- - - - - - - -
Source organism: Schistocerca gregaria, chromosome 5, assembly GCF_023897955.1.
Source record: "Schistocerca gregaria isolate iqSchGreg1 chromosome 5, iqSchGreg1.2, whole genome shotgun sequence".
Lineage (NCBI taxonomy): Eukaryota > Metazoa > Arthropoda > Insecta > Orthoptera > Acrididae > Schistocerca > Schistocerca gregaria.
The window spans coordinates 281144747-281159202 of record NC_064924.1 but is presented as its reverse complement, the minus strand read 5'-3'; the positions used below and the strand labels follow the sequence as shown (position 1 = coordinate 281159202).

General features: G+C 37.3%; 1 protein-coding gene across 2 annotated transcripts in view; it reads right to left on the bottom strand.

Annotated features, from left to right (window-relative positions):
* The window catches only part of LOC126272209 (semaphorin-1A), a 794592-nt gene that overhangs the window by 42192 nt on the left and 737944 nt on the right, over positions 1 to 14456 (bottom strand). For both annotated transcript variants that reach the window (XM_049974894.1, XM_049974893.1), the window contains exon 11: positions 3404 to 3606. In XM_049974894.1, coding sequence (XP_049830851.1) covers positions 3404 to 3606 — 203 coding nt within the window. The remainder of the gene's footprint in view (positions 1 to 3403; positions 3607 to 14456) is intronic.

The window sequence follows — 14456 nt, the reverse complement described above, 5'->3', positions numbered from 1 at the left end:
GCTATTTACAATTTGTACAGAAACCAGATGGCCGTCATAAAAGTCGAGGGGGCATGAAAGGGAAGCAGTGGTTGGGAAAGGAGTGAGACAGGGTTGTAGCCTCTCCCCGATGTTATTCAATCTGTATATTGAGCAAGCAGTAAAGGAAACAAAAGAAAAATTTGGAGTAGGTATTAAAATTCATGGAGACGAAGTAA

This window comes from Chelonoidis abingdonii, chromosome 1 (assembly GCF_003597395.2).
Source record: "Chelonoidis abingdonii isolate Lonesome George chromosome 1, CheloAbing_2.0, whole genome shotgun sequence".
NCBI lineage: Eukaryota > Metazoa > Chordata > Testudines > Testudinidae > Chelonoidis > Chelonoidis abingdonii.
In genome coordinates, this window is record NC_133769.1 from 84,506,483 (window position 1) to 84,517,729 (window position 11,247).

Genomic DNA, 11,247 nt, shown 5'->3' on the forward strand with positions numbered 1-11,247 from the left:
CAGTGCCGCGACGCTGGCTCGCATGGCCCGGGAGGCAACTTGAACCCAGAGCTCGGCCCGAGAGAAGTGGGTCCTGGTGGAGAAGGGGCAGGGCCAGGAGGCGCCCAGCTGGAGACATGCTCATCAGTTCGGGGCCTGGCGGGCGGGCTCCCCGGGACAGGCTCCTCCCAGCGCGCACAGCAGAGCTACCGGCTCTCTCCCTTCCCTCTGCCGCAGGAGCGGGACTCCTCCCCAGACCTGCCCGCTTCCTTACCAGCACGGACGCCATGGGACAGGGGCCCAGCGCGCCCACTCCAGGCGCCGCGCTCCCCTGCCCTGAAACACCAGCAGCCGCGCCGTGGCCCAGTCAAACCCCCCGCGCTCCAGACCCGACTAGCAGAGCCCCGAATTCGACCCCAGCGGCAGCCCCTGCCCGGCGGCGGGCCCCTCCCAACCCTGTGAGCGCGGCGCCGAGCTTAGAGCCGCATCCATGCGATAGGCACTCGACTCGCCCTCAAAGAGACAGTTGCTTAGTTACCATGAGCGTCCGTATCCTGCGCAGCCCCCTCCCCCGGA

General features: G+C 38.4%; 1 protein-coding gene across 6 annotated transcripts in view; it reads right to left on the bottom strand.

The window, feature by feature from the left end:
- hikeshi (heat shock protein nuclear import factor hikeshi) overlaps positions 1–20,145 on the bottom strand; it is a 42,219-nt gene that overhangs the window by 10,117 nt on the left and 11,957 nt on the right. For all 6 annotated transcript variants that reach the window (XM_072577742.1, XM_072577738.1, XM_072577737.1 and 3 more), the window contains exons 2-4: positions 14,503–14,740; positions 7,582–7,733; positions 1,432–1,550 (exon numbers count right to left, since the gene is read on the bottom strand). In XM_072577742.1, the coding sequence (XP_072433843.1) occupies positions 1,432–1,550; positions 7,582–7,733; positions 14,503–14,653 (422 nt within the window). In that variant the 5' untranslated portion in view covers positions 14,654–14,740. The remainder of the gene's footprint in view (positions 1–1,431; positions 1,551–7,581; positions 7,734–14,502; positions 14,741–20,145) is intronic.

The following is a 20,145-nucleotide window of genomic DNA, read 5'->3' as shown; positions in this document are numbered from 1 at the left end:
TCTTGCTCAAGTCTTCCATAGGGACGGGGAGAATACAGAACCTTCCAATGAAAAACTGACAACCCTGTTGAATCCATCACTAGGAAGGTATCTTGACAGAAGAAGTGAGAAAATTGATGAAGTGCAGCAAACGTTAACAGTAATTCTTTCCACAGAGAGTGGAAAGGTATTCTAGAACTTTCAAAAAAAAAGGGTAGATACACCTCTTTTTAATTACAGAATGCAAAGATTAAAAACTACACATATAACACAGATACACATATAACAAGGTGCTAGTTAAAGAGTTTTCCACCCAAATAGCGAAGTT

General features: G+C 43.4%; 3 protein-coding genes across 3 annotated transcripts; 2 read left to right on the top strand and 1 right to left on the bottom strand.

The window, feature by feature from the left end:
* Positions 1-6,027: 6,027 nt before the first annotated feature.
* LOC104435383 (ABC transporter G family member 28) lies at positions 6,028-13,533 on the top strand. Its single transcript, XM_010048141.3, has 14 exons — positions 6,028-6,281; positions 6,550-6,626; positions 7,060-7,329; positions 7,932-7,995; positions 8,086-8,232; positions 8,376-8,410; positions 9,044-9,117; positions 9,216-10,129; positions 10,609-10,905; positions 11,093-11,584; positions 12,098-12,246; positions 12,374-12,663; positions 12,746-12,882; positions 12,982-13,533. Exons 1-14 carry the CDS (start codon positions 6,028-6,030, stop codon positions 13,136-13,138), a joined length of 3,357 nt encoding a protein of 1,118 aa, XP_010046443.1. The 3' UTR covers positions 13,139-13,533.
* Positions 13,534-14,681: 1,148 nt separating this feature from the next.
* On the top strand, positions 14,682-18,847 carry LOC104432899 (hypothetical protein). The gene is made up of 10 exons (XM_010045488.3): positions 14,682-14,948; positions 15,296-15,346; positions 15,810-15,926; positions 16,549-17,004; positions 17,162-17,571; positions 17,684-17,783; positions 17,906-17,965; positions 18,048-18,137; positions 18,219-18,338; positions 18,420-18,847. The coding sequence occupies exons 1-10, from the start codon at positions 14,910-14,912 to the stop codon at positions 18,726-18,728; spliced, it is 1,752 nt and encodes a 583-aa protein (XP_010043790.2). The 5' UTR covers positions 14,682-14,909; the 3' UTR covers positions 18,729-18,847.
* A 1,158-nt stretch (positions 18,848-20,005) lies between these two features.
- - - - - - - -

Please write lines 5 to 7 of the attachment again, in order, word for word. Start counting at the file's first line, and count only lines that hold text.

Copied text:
General features: G+C 37.3%; 1 protein-coding gene across 2 annotated transcripts in view; it reads right to left on the bottom strand.

Annotated features, from left to right (window-relative positions):
* The window catches only part of LOC126272209 (semaphorin-1A), a 794592-nt gene that overhangs the window by 42192 nt on the left and 737944 nt on the right, over positions 1 to 14456 (bottom strand). For both annotated transcript variants that reach the window (XM_049974894.1, XM_049974893.1), the window contains exon 11: positions 3404 to 3606. In XM_049974894.1, coding sequence (XP_049830851.1) covers positions 3404 to 3606 — 203 coding nt within the window. The remainder of the gene's footprint in view (positions 1 to 3403; positions 3607 to 14456) is intronic.